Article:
Four years ago, I cried when Obama was elected as president. Not because I'm a die hard democrat, but because of how far our nation had come in choosing a man of color.
Growing up, my step-grandfather was slightly racist. Although my grandmother was Mexican, he always had something to say about any race that wasn't white. He was British and grew up in the 1940s. When I came home from school in second grade and said I had a crush on a black boy, he just about died. I couldn't understand what the big deal was. Maybe it was the fact that I was growing up in a different era or maybe it was that I just didn't see color. Either way, it bothered me. I asked my grandmother why he didn't want me to like the little boy at school. My grandmother told me to pay my grandfather no attention and that I was allowed to like whomever I wanted.
That experience stuck with me all my life. Although I'm mostly white, being raised in lower income areas often made me the minority. I've always had friends of just about every nationality. Living and working in a city with tons of transplants from other cultures helps to blind you even further from the idea of race differences. I love people for who they are and when Obama was elected, I felt we were all coming together and saying that no matter what color you are, you had a chance at real success in life.
Today, it's no longer about race. That line has been dissolved. It's about who you want to run this country and make it a better place for all of us. A lot has happened in the last four years. I don't plan on revealing exactly who I voted for because politics can really stir up an argument, but I will say that we should all try to make an informed decision, not one based on race or party affiliation, but on who you really want in charge of running this country. Cheers to democracy!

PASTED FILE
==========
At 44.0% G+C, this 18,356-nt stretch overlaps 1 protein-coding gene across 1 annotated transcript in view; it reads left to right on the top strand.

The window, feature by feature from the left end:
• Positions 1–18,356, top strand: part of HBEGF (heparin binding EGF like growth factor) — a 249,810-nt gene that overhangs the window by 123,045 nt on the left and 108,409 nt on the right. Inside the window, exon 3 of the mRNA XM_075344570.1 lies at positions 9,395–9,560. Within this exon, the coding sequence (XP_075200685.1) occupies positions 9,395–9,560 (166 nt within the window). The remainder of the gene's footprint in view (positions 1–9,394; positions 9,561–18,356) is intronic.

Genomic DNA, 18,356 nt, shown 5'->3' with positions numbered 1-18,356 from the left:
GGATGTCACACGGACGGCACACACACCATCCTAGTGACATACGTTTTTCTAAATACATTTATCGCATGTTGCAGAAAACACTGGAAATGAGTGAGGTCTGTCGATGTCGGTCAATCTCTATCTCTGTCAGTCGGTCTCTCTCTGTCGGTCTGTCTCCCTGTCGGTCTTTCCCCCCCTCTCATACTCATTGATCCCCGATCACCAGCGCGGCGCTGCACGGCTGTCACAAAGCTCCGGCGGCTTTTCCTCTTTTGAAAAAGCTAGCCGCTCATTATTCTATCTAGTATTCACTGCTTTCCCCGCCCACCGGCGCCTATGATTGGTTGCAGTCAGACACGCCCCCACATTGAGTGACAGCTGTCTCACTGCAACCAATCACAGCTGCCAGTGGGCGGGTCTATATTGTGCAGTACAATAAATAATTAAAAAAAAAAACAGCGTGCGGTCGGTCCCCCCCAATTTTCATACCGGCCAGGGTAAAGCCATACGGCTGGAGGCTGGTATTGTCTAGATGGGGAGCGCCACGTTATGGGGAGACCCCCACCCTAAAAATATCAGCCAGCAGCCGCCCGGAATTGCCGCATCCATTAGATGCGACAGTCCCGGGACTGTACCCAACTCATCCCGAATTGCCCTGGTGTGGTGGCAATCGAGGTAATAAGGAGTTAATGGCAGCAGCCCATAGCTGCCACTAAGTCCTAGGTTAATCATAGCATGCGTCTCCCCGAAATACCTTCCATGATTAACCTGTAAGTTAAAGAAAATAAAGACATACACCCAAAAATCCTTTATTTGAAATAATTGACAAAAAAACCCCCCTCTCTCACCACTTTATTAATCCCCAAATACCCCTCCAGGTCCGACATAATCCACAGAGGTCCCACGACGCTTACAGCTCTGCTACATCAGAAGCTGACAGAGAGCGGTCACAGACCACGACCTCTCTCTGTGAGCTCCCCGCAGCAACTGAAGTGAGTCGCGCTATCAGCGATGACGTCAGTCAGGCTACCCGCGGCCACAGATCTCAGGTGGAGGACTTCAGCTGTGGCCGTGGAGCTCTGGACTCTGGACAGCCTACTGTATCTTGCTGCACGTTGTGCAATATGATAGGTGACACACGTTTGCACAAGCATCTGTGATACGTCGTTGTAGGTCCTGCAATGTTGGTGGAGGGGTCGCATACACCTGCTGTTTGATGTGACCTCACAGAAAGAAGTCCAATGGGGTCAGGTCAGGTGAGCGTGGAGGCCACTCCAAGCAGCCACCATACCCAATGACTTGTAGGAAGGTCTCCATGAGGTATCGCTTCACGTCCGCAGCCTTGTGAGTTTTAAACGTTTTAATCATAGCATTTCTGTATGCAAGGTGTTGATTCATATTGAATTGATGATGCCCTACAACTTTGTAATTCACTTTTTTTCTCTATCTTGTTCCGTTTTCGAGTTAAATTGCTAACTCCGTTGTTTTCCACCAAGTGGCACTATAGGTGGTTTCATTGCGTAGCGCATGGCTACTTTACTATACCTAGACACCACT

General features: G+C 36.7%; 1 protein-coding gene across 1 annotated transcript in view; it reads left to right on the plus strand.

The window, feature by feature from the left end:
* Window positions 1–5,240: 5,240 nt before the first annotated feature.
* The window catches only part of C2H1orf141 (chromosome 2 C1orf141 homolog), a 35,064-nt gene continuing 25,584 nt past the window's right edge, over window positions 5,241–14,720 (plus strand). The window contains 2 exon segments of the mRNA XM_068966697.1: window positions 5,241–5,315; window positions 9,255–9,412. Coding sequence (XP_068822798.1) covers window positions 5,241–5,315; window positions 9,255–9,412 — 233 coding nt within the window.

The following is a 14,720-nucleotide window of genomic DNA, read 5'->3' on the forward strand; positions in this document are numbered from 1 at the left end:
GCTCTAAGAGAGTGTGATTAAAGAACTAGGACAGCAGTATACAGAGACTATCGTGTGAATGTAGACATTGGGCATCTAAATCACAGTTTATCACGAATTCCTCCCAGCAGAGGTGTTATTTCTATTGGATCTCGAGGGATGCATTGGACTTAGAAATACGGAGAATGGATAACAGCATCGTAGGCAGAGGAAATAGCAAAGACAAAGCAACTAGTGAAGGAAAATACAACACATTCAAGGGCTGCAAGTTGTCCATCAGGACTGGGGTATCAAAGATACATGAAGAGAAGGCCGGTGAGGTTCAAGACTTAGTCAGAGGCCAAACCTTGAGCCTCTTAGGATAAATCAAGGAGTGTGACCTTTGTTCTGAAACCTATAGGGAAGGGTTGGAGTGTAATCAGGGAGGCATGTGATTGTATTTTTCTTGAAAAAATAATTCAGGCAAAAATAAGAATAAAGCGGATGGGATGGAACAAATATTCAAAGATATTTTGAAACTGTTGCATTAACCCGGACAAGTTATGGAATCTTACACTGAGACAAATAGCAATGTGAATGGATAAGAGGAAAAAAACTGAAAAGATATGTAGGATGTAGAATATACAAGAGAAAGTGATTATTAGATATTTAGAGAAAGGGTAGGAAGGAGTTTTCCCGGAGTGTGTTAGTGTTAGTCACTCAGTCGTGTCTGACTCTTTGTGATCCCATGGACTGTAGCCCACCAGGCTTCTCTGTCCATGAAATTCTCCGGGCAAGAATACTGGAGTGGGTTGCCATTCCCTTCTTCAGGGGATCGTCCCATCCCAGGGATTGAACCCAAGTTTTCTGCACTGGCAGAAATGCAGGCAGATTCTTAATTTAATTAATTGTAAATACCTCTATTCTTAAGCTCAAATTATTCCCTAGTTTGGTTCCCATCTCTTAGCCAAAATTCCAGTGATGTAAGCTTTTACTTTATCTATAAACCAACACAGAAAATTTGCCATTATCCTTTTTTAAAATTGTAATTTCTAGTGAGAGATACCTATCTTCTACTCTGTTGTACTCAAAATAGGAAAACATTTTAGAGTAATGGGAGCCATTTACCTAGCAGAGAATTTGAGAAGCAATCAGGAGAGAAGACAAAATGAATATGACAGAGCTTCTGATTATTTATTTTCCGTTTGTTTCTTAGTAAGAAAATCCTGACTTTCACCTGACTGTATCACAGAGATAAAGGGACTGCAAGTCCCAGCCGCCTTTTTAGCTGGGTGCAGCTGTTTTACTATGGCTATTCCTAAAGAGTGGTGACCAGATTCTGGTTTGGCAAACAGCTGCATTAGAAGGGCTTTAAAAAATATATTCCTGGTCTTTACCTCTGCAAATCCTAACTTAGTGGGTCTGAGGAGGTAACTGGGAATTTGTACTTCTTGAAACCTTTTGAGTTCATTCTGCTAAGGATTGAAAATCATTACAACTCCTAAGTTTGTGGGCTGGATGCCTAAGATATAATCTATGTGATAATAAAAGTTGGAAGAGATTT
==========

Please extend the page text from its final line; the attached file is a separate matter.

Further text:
There's nothing more American than Zinfandel, and I'm not talking about white Zin, people! Zinfandel is at its best as a red wine and was one of the first grapes to be planted in California. You can find vines more than 100 years old there. And since California gets the most electoral votes of any state, helping to ultimately decide the presidency, why not choose a wine that many have cast as California's very own? Now, this is not because Zinfandel is native to California, but because large quantities of the grape were planted there and it's really at its best in the golden state.
I chose the 2006 Rosenblum Rockpile Zinfandel to pair with the elections. Although there are many styles of Zinfandel, like there are many candidates to choose from, I chose a big, classic Zinfandel from the Dry Creek Valley of Sonoma that is planted with a rare clone of old vine Zin. What makes this vineyard so great is that the vines are planted on volcanic loam and red clays soils, perfect for the production of wine, as well as on a slope, which gives the soil great drainage.
Zinfandel has gone in and out of fashion, as has getting people out to actually vote, and has faced all types of ups and downs like that of both the front runners, Mitt Romney and Barack Obama. The Rosenblum Rockpile Zin I chose offers black cherry, currant, creamy spice and a seductive dark chocolate note, as described on the bottle's label. I found it to be all that and quite jammy with a ton of spicy pepper. The wine has a lot to offer, like that of all the candidates. Rosenblum Rockpile Zinfandel is high in alcohol, clocking in at 14.8% abv. give or take, which is exactly what you'll need to ease the pain if your chosen candidate doesn't get elected.
Zinfandel also pairs perfectly with a classic American favorite, BBQ! Where there's rich and robust BBQ'd red meat, or an American favorite, juicy burgers, there should be a bottle of Zinfandel nearby to wash it down. Zinfandel also pairs well with Mexican, Indian, Pakistani and North African food, a testament to the many different citizens we have here in America that will be voting. The wine is definitely not delicate, nor is your decision on who you should vote for today, so choose wisely!